Pro-Ject Essential Turntable Lineup

Pro-Ject has launched several new models of turntables this year intended for the budget conscious market. Company president Heinz Lichtenegger explained that after helping to kick-start the analog resurgence, they introduced the new entry level models in response to "analog transitioning to a feature-driven market dominated by Chinese brands" bringing out ever cheaper all-in-one feature-laden products.

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Pro-Ject has decided to offer specific features in a family of different budget 'tables so you can get exactly what you need without money going to features you won't use. The bare-bones model is called the Essential III at $299 and works like any basic turntable. "A beautiful turntable doing everything correct," says Lichtenegger. Nothing fancy until you step up to the Essential III SB at $399 which adds speed change capability.

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How about just a phono preamp built in? That would be the Essential III Phono at $349. Or if you want just a digital connection, there's the Essential III Digital with optical output at $399. Or if the one wants to stream because the turntable is not where the audio system is located, or wants to connect wireless speakers, there is the Essential III BT at $399 which includes Bluetooth, 'natch.

Finally, the Juke Box E at $499 comes in red, black, or white, and has a unique sales pitch. Lichtenegger explains "the modern market has gone in the wrong direction. It's very popular for people to buy active speakers and an analog turntable. BUT THAT'S WRONG! Because it forces speakers and turntables too close to each other to accommodate the usually short line level interconnects used in such arrangements. The speakers should be in the optimal positions in the room but line level cables can't help with this. In the end you create a desktop system where you get essentially mono!"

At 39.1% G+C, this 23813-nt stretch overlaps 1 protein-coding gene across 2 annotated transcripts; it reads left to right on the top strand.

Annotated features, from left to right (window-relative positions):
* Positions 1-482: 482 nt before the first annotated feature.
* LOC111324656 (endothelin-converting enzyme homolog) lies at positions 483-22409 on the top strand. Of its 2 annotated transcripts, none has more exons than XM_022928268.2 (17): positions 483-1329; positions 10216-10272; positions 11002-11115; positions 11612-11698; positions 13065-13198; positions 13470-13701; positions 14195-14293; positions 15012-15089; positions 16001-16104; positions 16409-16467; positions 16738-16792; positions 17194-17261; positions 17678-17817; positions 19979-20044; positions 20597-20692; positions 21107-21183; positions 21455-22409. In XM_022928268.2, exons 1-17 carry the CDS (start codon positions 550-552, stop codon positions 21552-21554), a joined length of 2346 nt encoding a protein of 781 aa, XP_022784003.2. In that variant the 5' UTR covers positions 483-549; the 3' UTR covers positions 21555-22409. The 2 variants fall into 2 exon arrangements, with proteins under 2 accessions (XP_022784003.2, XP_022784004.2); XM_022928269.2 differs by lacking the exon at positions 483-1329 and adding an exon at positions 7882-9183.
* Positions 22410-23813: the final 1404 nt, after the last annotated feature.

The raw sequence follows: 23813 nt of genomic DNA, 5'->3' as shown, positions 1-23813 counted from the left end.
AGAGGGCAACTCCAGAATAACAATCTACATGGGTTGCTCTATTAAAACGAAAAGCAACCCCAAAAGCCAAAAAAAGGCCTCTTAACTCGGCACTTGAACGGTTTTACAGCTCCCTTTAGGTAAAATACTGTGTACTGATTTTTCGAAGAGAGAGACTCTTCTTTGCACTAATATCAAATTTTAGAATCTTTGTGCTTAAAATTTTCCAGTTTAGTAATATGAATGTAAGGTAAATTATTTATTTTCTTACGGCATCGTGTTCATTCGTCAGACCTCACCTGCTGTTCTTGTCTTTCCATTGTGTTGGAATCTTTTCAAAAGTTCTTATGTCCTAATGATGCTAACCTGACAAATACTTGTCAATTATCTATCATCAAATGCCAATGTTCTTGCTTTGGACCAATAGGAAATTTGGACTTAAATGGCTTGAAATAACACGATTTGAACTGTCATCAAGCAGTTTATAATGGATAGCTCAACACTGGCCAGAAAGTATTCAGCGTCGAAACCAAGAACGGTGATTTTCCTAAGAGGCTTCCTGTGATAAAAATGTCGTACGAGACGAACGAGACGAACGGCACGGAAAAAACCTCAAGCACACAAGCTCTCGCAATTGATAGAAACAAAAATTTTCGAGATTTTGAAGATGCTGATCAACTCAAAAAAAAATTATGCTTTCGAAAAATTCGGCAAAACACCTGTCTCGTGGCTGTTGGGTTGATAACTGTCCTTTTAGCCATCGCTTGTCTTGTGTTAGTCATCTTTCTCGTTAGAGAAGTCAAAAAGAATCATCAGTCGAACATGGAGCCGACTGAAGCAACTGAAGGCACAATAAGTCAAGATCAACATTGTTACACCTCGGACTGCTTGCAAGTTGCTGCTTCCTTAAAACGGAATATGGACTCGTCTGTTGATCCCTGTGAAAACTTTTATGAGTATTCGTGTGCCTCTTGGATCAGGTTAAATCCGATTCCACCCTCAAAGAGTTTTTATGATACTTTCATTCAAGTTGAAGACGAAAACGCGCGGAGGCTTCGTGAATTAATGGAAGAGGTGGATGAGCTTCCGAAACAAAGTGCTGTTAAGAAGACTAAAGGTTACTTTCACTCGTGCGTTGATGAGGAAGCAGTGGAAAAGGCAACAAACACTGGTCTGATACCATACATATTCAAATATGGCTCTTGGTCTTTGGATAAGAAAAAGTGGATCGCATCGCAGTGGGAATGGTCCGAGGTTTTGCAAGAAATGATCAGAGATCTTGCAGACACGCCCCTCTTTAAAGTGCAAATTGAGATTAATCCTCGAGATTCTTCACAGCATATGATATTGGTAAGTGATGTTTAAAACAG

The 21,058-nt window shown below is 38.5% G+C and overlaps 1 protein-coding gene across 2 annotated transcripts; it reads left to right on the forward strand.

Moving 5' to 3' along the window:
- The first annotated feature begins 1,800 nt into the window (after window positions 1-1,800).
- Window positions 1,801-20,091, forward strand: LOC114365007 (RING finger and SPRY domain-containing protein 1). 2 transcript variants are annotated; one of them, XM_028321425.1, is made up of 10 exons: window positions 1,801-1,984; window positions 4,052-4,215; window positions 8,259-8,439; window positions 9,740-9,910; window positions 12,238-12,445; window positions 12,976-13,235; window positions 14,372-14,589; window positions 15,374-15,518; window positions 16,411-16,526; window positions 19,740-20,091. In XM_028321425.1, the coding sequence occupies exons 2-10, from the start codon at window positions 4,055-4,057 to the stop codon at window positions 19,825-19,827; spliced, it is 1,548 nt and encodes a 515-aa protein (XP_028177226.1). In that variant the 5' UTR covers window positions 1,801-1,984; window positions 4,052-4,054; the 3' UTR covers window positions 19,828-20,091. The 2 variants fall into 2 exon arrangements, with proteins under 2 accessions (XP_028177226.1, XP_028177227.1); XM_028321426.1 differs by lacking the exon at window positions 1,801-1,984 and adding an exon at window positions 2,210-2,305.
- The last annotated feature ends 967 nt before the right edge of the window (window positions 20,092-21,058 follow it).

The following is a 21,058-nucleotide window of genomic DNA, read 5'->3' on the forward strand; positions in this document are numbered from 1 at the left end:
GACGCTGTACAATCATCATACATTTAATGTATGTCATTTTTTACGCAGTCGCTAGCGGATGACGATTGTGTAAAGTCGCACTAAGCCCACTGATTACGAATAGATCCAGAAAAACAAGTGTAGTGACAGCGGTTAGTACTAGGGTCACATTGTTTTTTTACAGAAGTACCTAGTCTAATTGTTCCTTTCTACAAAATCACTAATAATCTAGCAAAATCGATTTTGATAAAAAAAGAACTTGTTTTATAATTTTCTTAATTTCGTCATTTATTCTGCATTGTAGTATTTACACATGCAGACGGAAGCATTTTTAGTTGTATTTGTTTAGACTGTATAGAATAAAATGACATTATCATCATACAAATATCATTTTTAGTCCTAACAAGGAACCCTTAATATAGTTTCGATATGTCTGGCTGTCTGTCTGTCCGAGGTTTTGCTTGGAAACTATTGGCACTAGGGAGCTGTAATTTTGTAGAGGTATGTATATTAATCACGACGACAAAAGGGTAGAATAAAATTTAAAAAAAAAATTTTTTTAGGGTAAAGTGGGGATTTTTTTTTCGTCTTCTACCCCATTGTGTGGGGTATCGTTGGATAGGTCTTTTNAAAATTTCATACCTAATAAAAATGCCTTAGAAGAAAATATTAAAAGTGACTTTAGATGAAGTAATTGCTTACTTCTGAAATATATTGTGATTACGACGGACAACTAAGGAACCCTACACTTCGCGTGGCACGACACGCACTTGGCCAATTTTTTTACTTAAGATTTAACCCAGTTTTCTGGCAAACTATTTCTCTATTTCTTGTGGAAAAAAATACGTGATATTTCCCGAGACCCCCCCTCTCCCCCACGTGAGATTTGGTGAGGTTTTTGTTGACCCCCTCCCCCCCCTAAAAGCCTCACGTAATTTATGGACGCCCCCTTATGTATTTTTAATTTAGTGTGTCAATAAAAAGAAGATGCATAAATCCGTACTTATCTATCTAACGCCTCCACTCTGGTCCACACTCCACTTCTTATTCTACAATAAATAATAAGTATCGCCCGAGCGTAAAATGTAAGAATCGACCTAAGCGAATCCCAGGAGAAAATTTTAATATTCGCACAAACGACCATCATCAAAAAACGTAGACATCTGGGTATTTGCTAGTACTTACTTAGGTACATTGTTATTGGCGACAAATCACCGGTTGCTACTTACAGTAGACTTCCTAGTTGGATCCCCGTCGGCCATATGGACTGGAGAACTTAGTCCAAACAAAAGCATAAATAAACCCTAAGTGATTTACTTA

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Pro-Ject has solved the problem by creating an amplified turntable with everything built in, "and then you can hook up any passive speakers in the correct way with long cables for proper stereo, without the need for any other components." Lots of features on this one: Bluetooth and a line input, line-level output, Ortofon OM5e cartridge pre-mounted, volume knob on the front, and even an IR remote control.

COMMENTS
spacehound's picture

It was just a passing fad among a small number of younger people wishing to appear 'trendy' when their friends came round.

And it's vanishing already as they've moved on to something else, though a few 'stick' with it as some have with the Rubik Cube.

BTW I love that 175 anniversary turntable, and it's got a nice complicated-looking arm too.
But buy it? Not a chance.

RH's picture

@spacehound,

I'm curious where you get the evidence for your claim, given every bit of evidence I'm aware of contradicts the idea that vinyl is a passing fad already in decline.

Do you ever look at the news? Vinyl sales have been nothing but up for many years, including 2017: